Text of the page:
One morning in March 1921 a large man in an overcoat left his house in Charlottenburg, Berlin, to take a walk in the Tiergarten. A young man crossed his path, drew a pistol and shot him in the neck. Emitting a groan ‘like a branch falling off a tree’, he fell dead. The assassin ran, but was arrested by the crowd. ‘What do you want?’ he asked. ‘I am Armenian, he is Turkish. What is it to you?’
The victim was Talat Pasha, erstwhile interior minister of the Ottoman empire and convicted war criminal. His nemesis was Soghoman Tehlirian, engineering student and agent of the Armenian Revolutionary Federation. Talat topped the ARF’s list of targets: revenge for the genocide of some 1.5 million Armenians between 1915 and 1917. Like Israel’s abduction and trial of Adolf Eichmann, the ARF mixed vengeance with the ‘propaganda of the deed’. To serve justice, the victims broke the law. The ensuing trial would enter the historical record; the sentence would be the world’s memory.
Tehlirian was a Dostoevskian martyr: epileptic, chastely passionate about his girlfriend, the beautiful Anahid, haunted by nightmares of his decapitated mother, and devoted to killing. Serving in a Russian-trained Armenian unit, he had witnessed the aftermath of the genocide and learnt that his mother and brothers had been murdered, his sisters raped. After the war, he assassinated an Armenian traitor in Constantinople on his own initiative. In early 1919, the ARF recruited him, and sent him to Watertown, Massachusetts, where Armenian Americans were funding and planning their revenge. They told him not to flee after shooting Talat, and primed him for his trial.
In court, Tehlirian perjured himself, to save his life, protect the conspiracy and publicise the genocide. He testified that he had witnessed his family’s murders, and had escaped from a pile of corpses. Although he had worked with a team, he claimed to have acted alone, after encountering Talat by chance. The judge did not ask how Tehlirian had entered Germany on a Persian passport, bearing a Swiss student visa and a large amount of money; perhaps, Eric Bogosian suggests, because Germany, as Turkey’s ally, had been complicit in the genocide. Bogosian also posits that Aubrey Herbert, Evelyn Waugh’s father-in-law, and the inspiration for Sandy Arbuthnot in John Buchan’s Greenmantle, may have informed the ARF where Talat was hiding.
Testimonies from Armenian survivors convinced the jury that Tehlirian had served justice upon Talat; and a doctor confirmed that Tehlirian was not responsible for his behaviour. In June 1921 he was acquitted. Meanwhile, ARF agents hunted down their enemies in various scenic locations. In occupied Constantinople, the Azerbaijani minister Khan Javanshir was shot on the steps of the Pera Palace hotel. His assassin used Tehlirian’s defence before a British tribunal, and was acquitted.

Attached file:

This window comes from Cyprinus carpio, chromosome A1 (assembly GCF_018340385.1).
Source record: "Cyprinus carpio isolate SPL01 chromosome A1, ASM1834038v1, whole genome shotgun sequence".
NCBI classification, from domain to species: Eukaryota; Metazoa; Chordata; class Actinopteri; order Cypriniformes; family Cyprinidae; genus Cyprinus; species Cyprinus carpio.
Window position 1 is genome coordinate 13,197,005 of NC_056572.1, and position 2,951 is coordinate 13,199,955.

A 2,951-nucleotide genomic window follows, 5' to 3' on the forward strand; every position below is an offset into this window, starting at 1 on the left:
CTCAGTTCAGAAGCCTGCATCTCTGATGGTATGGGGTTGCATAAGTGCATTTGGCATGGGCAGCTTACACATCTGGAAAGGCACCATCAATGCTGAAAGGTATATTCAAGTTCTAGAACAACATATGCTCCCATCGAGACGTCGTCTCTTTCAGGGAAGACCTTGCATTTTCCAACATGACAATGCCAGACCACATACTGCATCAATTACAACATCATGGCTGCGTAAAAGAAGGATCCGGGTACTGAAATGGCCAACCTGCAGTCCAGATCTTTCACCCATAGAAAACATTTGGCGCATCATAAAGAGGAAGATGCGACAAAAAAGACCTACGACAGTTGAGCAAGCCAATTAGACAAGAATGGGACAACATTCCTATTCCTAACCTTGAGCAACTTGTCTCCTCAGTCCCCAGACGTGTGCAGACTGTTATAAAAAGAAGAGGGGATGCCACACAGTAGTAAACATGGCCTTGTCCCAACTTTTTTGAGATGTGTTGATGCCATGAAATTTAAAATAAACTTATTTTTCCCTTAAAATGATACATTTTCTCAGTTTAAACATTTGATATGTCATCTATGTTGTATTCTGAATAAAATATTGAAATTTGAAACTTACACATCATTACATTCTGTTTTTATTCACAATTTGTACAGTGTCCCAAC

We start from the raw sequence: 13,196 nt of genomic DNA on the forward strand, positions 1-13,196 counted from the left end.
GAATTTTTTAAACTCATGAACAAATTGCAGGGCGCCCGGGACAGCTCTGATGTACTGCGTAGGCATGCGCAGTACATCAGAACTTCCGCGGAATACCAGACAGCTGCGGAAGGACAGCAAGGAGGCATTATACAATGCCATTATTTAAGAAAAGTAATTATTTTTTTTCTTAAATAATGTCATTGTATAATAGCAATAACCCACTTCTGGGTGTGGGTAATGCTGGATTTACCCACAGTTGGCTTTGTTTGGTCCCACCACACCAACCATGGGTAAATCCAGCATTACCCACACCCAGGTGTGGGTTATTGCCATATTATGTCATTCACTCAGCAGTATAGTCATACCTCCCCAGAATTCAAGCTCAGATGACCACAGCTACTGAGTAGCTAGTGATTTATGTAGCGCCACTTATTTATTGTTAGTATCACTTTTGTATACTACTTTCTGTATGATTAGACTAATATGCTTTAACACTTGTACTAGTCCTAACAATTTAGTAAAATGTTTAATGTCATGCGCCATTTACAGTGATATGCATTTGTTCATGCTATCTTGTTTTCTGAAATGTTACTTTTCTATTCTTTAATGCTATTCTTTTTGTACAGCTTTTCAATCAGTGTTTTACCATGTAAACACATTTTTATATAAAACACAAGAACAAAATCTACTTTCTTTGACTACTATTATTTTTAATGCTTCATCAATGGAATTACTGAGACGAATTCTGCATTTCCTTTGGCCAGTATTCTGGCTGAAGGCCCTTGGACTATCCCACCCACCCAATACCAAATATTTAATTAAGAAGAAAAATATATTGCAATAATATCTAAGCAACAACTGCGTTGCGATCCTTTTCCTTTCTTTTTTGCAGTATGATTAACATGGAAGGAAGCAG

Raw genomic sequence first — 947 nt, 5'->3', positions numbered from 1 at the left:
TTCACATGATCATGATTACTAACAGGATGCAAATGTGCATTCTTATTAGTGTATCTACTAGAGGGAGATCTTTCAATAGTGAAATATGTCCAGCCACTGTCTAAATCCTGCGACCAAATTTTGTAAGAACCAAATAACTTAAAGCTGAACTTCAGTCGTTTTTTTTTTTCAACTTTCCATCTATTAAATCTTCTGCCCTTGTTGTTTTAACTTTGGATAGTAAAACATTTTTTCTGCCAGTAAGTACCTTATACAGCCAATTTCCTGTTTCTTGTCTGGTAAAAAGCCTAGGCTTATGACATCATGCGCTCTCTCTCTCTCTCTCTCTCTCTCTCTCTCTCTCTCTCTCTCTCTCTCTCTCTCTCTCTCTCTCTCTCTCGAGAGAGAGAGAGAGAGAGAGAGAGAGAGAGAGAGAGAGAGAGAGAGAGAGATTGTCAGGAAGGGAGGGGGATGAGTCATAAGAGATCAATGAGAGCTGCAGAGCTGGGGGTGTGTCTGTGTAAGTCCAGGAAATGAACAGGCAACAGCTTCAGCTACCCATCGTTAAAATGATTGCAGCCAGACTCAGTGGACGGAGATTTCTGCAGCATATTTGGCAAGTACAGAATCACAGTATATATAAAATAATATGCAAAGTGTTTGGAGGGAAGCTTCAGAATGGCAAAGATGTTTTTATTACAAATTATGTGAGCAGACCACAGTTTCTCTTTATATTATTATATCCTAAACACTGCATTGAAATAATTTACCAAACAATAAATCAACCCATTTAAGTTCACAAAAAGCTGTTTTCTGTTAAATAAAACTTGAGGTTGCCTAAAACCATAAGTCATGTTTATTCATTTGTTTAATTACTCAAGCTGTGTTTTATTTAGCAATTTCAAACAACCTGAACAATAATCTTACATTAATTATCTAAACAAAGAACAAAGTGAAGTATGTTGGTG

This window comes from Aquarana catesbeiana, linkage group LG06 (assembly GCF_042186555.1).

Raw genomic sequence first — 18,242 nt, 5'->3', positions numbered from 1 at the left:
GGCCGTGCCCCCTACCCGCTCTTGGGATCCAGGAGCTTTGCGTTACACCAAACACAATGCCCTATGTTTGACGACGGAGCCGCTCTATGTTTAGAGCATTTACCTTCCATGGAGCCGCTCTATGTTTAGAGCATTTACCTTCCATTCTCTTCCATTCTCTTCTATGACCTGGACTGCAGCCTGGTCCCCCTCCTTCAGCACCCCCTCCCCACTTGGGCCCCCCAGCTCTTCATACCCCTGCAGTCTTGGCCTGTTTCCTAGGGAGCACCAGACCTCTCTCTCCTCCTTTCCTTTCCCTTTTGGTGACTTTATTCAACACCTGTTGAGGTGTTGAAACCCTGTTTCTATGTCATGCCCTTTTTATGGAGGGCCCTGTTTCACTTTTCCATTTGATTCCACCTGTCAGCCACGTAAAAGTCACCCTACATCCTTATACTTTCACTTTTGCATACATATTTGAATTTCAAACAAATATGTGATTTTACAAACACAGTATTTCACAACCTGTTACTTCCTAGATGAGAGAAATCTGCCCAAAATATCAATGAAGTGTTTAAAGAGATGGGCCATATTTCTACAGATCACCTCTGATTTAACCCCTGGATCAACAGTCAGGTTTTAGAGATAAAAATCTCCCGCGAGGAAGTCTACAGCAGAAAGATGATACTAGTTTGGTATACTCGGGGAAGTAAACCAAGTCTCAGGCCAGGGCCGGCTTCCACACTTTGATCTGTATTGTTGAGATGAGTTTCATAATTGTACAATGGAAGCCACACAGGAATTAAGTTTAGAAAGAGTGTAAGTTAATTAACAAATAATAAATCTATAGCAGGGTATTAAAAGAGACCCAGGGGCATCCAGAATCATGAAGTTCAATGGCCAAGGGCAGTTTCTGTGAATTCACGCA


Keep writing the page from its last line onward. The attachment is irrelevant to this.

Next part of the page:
In Rome, the former prime minister Said Halim Pasha was shot between the eyes as he climbed down from his carriage. His assassin escaped, as did the accomplice who collected his coat and hat. In Berlin, Bahaeddin Shakir, the leader of the brutal Special Organisation, and Cemal Azmi, the ‘Butcher of Trabzon’, were shot as they took an after-dinner stroll.The killers vanished into the crowd. Cemal Pasha, supervisor of the ‘relocation’ of Armenians into the Syrian desert, died outside the Cheka headquarters in Tbilisi. His killer was caught, and died in the gulag. Armenians working for the Soviet Cheka killed the ex-war minister Enver Pasha before the ARF could get to him.
In late 1922, the ARF suspended Operation Nemesis. The western powers were warming to Ataturk’s republic. Sooner or later, the plot would come to light and the new Armenian republic, under Soviet control and flooded with refugees, had enough problems. The world’s amnesia about the ‘great catastrophe’ was beginning. Tehlirian changed his name and married his Anahid. They settled in Valjevo, Serbia, where Tehlirian practised his marksmanship at the town’s gun club. He had found, Bogosian writes, ‘a kind of resolution’ — but not peace. After 1945, Turkish agents tracked him down. He moved to Morocco, and then San Francisco.
Eric Bogosian is an Armenian American playwright and actor. His telling is dramatic and candidly partial, and the skullduggery of his stake-outs, courtroom scenes and shootings is vivid and tense. He compares his story to a film script — and Operation Nemesis reads like a pitch. It should be filmed: as Steven Spielberg showed in Munich, dramatisation brings out the ambiguities of revenge.
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